Reader Question: Can you tell me if a homeowner can sue a sloppy neighbor or the city for not taking action on a neglected property? We have owned our home for fourteen years now. The neighbors take good care of their property. But, three years ago the pristine property across the street was sold. The persons (renters) have completely trashed this once beautiful home. To the point, it has deterred buyers from buying property behind it. Cars go by and even stop, making comments about it. We are very concerned about our property now along with the other neighbors who pay mortgages and have a financial investment in their property. People tell us we won’t get anyone to buy our property that we have worked so hard to make nice. I would be glad to send pictures of it. I hope you can help us. Martha G.
Monty’s Answer: Unfortunately, the situation you described is common. You suggest the city has not taken action. If they have not taken action, did they give you a reason? Or did they say they would, but not follow up? Have you contacted the owner of the home? Do these owners realize that they are the biggest losers? The owner may be a first-time investor needing good advice to correct the situation. Have you read the municipal ordinance or code to understand if the property is in violation?
It will be a good practice for you to keep accurate notes about who you called, when you called, the purpose of the call and the response of the other party. Save the photographs for your file. If you can utilize email to have these conversations in writing, it is even better. It may take a time to build a case unless you have been doing these things all along.
Municipalities are cooperative
If you contacted an employee at city hall who has stonewalled you, perhaps the employee is a slum landlord and sympathetic toward all offenders. Most municipalities elect aldermen, trustees or zone captains whose function is to handle issues similar to yours. This route might be a better alternative. These officials raised their hand to help people in the neighborhood. In these changing times, communities have shown more interest in helping with situations as you describe than in years past.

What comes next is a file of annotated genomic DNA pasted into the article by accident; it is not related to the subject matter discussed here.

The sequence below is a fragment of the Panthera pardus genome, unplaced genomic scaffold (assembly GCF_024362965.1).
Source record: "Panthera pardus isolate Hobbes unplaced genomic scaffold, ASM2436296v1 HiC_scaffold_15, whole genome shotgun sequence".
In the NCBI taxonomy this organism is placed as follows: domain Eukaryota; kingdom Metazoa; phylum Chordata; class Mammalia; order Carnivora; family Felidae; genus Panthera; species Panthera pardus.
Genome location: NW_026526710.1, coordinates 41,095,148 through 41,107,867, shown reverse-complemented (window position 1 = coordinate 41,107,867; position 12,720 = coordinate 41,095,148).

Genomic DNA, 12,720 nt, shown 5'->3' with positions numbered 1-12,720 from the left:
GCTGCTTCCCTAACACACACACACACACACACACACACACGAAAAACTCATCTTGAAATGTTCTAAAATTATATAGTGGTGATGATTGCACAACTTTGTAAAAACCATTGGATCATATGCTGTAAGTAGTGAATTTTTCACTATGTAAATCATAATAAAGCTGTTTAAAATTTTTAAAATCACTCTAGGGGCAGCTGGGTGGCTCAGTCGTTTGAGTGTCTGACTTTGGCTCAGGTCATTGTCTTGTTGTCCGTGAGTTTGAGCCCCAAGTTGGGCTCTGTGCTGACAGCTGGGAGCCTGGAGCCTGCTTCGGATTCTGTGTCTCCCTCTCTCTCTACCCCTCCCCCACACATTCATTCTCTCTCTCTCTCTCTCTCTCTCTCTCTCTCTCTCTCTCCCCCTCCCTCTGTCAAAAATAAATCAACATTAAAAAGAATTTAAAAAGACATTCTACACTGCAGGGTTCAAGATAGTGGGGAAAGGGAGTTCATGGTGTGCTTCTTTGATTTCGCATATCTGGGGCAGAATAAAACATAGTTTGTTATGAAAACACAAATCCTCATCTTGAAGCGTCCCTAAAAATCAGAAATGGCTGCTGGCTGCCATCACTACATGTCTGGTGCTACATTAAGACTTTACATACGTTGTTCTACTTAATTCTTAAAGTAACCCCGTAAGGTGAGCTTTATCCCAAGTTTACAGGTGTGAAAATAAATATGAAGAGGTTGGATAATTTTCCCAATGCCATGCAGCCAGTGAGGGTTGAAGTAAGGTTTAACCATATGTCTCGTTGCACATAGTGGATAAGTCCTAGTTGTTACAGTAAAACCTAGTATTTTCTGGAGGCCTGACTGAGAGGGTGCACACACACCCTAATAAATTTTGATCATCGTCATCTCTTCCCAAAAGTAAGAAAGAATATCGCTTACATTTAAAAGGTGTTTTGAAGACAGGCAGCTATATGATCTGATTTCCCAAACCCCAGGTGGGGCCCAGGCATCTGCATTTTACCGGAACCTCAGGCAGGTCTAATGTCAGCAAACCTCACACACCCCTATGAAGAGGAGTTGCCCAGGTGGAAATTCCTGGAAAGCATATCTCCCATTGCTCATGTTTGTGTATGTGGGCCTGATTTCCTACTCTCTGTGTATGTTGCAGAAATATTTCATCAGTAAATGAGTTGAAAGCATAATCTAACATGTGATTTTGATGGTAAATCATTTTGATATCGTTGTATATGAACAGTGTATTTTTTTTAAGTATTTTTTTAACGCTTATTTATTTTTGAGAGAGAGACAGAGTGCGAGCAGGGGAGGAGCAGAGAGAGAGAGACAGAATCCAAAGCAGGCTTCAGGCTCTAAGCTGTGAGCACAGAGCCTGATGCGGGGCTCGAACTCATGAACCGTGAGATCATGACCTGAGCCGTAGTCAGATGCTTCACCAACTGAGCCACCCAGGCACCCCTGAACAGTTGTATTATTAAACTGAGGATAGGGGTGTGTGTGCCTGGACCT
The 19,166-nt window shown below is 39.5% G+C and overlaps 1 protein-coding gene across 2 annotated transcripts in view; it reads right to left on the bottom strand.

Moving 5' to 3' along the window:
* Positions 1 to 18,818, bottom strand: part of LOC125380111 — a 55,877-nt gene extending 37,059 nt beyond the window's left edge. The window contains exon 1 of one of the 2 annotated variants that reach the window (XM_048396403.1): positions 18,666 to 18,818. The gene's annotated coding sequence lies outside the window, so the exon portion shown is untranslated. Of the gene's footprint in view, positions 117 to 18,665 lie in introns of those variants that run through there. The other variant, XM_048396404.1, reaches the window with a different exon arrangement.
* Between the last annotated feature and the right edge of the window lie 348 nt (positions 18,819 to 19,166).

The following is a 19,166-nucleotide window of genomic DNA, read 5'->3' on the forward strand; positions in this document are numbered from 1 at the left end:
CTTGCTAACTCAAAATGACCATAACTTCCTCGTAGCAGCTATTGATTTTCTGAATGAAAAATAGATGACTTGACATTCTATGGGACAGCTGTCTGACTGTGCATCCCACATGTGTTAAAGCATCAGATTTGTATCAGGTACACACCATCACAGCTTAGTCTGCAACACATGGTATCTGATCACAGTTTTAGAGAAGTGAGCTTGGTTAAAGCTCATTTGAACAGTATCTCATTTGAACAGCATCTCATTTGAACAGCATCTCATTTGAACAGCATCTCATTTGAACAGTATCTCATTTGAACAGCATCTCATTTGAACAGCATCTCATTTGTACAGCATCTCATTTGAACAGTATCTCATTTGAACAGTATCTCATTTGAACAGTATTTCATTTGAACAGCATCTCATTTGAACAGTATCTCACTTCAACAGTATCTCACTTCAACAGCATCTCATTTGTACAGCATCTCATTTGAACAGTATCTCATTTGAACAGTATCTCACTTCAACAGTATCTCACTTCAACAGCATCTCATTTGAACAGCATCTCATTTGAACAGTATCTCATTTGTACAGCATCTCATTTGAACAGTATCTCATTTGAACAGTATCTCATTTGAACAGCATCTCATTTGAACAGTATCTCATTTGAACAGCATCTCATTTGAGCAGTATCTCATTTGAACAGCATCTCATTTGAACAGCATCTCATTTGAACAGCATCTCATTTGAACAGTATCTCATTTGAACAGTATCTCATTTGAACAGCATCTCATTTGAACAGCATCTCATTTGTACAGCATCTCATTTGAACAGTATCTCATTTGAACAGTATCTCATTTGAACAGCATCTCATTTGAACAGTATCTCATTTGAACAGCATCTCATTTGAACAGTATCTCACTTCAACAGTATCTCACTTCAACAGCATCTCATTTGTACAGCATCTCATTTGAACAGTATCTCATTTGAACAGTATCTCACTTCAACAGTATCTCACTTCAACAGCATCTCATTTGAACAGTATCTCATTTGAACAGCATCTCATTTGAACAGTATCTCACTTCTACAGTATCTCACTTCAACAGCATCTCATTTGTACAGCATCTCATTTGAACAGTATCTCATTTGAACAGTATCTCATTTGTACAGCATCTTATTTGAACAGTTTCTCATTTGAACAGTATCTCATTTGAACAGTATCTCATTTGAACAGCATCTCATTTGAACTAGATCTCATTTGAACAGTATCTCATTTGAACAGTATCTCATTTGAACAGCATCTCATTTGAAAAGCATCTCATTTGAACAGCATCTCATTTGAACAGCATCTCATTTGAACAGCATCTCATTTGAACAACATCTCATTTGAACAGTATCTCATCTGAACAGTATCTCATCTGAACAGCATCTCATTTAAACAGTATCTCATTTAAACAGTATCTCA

Organize the neighborhood
Consider organizing a group of neighbors to join in the effort because they are affected by what sounds like an incompetent landlord as well. The landlord must share the responsibility or take most of the burden as they can evict the tenant. Bringing neighborhood pressure to focus on the situation may be superior to a lawsuit because it happens in the open with a large group of people. It will get a lot more attention, which is often the only action to which offenders respond, unwanted public attention. It also happens to be less expensive if a group is chipping in for legal fees, should this strategy fail to produce results..
Start with a small meeting, possibly a coffee at your home to build some awareness and test for other interest in building a coalition to get action. If some pressure is required, twenty or thirty distressed property owners at a city council meeting may attract the attention of a television station to move the municipality to action. It is amazing what happens when the local investigative reporter is filmed knocking on the door of the property owner, or the mayor, that is allowing this to happen in your neighborhood.
You may have a good attorney living in the neighborhood, or has a family member living in the neighborhood, who will advise the group pro bono from the sidelines. When you hold the coffee, ask if anyone knows someone with an attorney in the family.
Litigate as a last resort
In this country, anyone can sue anyone else at the drop of a hat. The question is, can you win? Every case that comes into the courthouse has a lawyer on each side, only one of whom will win. Building a good case is one exercise that will help if you get to that point.
If this sounds like too much effort, or you cannot find time to make it a priority call an attorney and set up a meeting to get their opinion. Here is a link to an article; http://220.127.116.11/8-tips-find-good-real-estate-attorney/. Like most service businesses, attorneys are not all created equal.